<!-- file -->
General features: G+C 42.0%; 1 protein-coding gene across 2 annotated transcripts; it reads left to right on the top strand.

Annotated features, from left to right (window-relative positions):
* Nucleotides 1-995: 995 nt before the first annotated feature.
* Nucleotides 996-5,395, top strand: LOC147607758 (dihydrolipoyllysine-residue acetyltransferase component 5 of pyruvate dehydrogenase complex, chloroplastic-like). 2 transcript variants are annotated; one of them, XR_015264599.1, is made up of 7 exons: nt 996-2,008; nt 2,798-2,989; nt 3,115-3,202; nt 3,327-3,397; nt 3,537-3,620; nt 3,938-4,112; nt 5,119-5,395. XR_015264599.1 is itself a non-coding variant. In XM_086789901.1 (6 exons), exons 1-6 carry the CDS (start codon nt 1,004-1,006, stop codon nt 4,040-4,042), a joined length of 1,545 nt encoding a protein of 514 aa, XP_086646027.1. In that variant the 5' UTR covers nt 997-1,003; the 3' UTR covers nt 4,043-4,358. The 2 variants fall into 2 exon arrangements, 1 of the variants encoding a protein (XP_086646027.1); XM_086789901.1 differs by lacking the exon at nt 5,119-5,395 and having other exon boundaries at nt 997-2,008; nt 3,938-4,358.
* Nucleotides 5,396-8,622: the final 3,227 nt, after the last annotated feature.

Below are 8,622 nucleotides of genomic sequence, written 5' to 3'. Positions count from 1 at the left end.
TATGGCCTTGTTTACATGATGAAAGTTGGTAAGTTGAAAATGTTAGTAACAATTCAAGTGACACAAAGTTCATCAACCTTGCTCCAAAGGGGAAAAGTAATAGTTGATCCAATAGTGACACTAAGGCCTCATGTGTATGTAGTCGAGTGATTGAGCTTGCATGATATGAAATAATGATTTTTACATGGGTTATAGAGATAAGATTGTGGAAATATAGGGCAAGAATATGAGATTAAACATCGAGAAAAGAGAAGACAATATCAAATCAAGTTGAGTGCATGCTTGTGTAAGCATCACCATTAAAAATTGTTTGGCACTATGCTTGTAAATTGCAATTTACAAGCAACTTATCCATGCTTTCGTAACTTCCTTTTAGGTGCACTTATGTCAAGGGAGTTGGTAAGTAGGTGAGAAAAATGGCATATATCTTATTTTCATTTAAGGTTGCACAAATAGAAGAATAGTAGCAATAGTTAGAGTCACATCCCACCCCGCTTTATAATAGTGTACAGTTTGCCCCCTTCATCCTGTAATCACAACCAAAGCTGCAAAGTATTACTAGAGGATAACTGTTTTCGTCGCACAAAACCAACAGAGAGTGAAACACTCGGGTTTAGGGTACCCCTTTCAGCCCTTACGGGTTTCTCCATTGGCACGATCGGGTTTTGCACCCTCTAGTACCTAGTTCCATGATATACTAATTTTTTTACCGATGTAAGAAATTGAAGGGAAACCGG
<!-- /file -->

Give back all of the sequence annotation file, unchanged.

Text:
General features: G+C 42.0%; 1 protein-coding gene across 2 annotated transcripts; it reads left to right on the top strand.

Annotated features, from left to right (window-relative positions):
* Nucleotides 1-995: 995 nt before the first annotated feature.
* Nucleotides 996-5,395, top strand: LOC147607758 (dihydrolipoyllysine-residue acetyltransferase component 5 of pyruvate dehydrogenase complex, chloroplastic-like). 2 transcript variants are annotated; one of them, XR_015264599.1, is made up of 7 exons: nt 996-2,008; nt 2,798-2,989; nt 3,115-3,202; nt 3,327-3,397; nt 3,537-3,620; nt 3,938-4,112; nt 5,119-5,395. XR_015264599.1 is itself a non-coding variant. In XM_086789901.1 (6 exons), exons 1-6 carry the CDS (start codon nt 1,004-1,006, stop codon nt 4,040-4,042), a joined length of 1,545 nt encoding a protein of 514 aa, XP_086646027.1. In that variant the 5' UTR covers nt 997-1,003; the 3' UTR covers nt 4,043-4,358. The 2 variants fall into 2 exon arrangements, 1 of the variants encoding a protein (XP_086646027.1); XM_086789901.1 differs by lacking the exon at nt 5,119-5,395 and having other exon boundaries at nt 997-2,008; nt 3,938-4,358.
* Nucleotides 5,396-8,622: the final 3,227 nt, after the last annotated feature.

Below are 8,622 nucleotides of genomic sequence, written 5' to 3'. Positions count from 1 at the left end.
TATGGCCTTGTTTACATGATGAAAGTTGGTAAGTTGAAAATGTTAGTAACAATTCAAGTGACACAAAGTTCATCAACCTTGCTCCAAAGGGGAAAAGTAATAGTTGATCCAATAGTGACACTAAGGCCTCATGTGTATGTAGTCGAGTGATTGAGCTTGCATGATATGAAATAATGATTTTTACATGGGTTATAGAGATAAGATTGTGGAAATATAGGGCAAGAATATGAGATTAAACATCGAGAAAAGAGAAGACAATATCAAATCAAGTTGAGTGCATGCTTGTGTAAGCATCACCATTAAAAATTGTTTGGCACTATGCTTGTAAATTGCAATTTACAAGCAACTTATCCATGCTTTCGTAACTTCCTTTTAGGTGCACTTATGTCAAGGGAGTTGGTAAGTAGGTGAGAAAAATGGCATATATCTTATTTTCATTTAAGGTTGCACAAATAGAAGAATAGTAGCAATAGTTAGAGTCACATCCCACCCCGCTTTATAATAGTGTACAGTTTGCCCCCTTCATCCTGTAATCACAACCAAAGCTGCAAAGTATTACTAGAGGATAACTGTTTTCGTCGCACAAAACCAACAGAGAGTGAAACACTCGGGTTTAGGGTACCCCTTTCAGCCCTTACGGGTTTCTCCATTGGCACGATCGGGTTTTGCACCCTCTAGTACCTAGTTCCATGATATACTAATTTTTTTACCGATGTAAGAAATTGAAGGGAAACCGG